Jimmy Elliott Bio:
Birthday: October 4
A 34+ year veteran of the world of radio, Jimmy has been with WOVK since 1993, and has been Program Director & Music Director of the station since the Summer of 1997... Born and raised in Wheeling, Jimmy got his start in Radio in 1978 at legendary local Top 40 station 14WK. Over the years, he has worked for literally every radio station in the Upper Ohio Valley at one time or another, plus outside of the Ohio Valley, for several different Pittsburgh stations over the years, plus stations in Dallas, TX and in the Florida Keys. Jimmy also spent several years as Director of Marketing & Licensing for an international comic-book publishing company in the early '90s...
Steve Crow Bio:
Birthday: January 26
The "Radio Bug" bit Steve back in 1976. Since then, he has been a reporter, copywriter, news anchor, disc jockey, and sportscaster for a number of Ohio Valley radio Stations, and has played everything from Country, Rock and Roll, Oldies, and now back to Country. Steve joined the staff of WOVK in Feb 2001, and joined Morning Madness in January of 2002... A self proclaimed "Golf Nut", Steve is also the mild-mannered Manager of Kurtz Monument Company in Wheeling, and a licensed Life Insurance Agent. A life-long resident of the Ohio Valley, Steve has somehow managed to stay married for three decades to his long suffering and saintly wife, Becky. They are the proud parents of two daughters, Jeannette and Emily, and grandparents of Gracie, who is Pap-Pap's bestest pal and the Greatest Gift he ever received...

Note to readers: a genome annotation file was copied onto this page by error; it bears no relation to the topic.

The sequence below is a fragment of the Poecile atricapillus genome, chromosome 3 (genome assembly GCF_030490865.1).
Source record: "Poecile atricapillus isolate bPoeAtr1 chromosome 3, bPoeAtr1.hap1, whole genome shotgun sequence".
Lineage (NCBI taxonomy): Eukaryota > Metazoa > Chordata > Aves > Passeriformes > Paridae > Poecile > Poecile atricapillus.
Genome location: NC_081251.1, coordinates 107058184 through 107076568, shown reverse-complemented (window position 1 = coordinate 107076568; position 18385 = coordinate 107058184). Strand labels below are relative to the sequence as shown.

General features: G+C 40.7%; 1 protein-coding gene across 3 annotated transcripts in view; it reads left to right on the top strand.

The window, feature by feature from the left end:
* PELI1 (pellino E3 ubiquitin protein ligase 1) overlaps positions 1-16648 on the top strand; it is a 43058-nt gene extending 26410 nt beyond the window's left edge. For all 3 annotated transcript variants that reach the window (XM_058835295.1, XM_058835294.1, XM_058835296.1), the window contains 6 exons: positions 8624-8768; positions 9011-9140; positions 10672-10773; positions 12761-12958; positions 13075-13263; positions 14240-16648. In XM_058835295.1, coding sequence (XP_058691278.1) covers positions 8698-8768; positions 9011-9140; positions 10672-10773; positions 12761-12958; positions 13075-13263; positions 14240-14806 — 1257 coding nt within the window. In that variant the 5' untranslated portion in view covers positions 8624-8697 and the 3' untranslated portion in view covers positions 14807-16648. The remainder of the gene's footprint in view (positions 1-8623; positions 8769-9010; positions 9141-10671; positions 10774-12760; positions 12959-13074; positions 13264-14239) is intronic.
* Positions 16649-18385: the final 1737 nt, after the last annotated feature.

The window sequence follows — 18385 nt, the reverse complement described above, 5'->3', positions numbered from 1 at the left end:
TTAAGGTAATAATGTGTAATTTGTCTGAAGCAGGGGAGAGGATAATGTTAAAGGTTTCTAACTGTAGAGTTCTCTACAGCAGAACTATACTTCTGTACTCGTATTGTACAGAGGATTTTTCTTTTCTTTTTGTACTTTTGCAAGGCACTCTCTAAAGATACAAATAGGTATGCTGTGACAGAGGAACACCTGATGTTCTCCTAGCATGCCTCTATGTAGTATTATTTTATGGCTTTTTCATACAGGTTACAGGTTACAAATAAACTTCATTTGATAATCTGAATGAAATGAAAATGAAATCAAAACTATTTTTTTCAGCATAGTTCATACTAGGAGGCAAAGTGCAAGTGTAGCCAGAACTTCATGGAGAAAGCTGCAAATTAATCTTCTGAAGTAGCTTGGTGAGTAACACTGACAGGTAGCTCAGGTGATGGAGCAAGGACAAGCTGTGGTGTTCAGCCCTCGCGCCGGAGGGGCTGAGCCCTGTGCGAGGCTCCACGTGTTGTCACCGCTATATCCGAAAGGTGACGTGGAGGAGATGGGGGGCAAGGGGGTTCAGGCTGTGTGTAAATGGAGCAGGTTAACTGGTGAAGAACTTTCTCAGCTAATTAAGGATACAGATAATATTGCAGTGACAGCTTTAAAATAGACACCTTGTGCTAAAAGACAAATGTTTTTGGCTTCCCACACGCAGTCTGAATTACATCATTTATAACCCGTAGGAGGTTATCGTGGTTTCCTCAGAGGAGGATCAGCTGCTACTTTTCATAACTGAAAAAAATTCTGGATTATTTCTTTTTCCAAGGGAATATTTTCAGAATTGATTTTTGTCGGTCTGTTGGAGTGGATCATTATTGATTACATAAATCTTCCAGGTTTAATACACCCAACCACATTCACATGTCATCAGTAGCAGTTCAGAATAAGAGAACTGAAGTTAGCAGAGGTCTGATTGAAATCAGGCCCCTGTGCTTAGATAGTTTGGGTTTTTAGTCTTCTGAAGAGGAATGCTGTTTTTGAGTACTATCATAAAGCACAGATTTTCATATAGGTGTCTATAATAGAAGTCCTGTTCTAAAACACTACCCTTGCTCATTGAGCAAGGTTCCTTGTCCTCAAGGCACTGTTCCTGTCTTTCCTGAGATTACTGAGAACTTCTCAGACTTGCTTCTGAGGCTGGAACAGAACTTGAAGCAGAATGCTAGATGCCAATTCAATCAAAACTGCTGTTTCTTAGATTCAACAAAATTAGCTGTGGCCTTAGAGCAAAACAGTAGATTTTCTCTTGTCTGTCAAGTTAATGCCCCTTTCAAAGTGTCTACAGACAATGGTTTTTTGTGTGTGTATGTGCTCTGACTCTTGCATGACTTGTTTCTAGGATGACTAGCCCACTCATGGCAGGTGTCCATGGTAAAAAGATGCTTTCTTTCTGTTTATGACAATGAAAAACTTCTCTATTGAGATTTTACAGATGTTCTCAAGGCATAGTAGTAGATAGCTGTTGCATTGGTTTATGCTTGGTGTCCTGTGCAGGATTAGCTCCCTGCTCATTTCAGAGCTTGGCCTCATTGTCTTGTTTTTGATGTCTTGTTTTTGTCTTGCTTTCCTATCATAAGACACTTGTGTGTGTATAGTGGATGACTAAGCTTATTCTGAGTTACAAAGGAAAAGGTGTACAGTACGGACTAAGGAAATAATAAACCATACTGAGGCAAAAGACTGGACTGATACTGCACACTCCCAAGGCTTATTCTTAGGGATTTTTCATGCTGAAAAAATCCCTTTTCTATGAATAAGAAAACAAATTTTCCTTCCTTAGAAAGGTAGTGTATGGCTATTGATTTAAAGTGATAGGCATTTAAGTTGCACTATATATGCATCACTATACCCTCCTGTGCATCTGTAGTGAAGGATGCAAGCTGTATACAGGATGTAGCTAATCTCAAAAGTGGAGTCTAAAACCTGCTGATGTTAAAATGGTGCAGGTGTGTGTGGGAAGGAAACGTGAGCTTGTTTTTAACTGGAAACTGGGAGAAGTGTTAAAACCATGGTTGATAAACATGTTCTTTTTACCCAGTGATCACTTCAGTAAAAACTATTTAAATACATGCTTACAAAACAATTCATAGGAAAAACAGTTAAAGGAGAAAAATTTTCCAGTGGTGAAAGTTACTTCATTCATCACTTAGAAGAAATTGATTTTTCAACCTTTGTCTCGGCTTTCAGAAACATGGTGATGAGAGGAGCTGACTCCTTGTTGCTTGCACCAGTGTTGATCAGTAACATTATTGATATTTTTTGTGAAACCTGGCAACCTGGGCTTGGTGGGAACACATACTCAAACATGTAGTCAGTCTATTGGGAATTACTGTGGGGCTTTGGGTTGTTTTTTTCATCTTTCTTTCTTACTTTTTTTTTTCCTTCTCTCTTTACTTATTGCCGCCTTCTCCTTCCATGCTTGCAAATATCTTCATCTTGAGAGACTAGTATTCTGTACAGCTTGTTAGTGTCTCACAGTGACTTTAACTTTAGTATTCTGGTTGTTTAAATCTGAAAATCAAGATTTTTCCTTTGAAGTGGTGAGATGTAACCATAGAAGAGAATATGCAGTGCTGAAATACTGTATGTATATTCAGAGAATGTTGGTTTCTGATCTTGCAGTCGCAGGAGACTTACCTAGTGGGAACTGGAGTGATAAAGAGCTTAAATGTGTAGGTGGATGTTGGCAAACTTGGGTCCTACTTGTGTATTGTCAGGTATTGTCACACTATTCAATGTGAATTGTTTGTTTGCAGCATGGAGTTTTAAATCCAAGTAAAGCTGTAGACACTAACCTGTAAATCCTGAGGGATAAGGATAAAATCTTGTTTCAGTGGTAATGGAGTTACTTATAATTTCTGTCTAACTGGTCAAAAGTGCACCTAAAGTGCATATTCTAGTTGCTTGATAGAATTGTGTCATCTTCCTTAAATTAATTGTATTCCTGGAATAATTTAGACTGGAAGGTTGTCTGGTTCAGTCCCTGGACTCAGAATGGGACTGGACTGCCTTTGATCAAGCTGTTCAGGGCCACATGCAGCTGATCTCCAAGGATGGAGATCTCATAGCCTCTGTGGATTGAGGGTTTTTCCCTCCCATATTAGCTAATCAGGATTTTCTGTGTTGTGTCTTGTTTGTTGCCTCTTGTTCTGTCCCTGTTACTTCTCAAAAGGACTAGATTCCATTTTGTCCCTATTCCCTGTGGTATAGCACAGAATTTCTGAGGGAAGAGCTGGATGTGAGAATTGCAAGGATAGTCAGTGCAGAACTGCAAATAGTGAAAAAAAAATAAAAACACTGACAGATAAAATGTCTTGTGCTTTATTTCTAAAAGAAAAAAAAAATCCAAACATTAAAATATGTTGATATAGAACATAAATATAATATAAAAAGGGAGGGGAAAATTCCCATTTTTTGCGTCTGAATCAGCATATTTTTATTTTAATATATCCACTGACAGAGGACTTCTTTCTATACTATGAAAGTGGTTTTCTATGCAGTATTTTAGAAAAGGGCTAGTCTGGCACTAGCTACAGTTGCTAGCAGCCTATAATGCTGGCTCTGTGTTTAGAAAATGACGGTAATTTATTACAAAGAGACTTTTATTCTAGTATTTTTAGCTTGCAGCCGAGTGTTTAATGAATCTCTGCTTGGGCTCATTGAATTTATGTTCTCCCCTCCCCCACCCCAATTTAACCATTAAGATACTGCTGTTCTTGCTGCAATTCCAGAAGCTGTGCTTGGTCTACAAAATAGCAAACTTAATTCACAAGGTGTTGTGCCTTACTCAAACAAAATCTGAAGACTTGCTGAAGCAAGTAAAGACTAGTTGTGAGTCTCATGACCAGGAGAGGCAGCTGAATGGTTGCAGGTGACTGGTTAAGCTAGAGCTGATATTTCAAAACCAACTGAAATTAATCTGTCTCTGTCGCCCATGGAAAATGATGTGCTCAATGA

A storm brought thunder and lighting to Yarrawonga, Australia, on Friday, when literally like a bolt out of the blue, a hand-carved tribute to the famed Venus De Milo outside a mason's shop was zapped, pulverized from the waist up -- except the statue's rocky rack.
"There was a clap of thunder and the sculpture blew up like a rocket-launcher had hit it," Tom Finlay of Finlay's Stomemasonry told the website NTNews. "Everything disintegrated but the breasts." The boulder-like boobs somehow survived a 22-foot-fall nearly completely intact, save some damage on one nipple.
Finlay is still deciding what to do with the statue's most recognizable feature. "I'll leave the statue the way it is to show the force of nature," he said, adding, "I might mount [the breasts] and hang them in my office."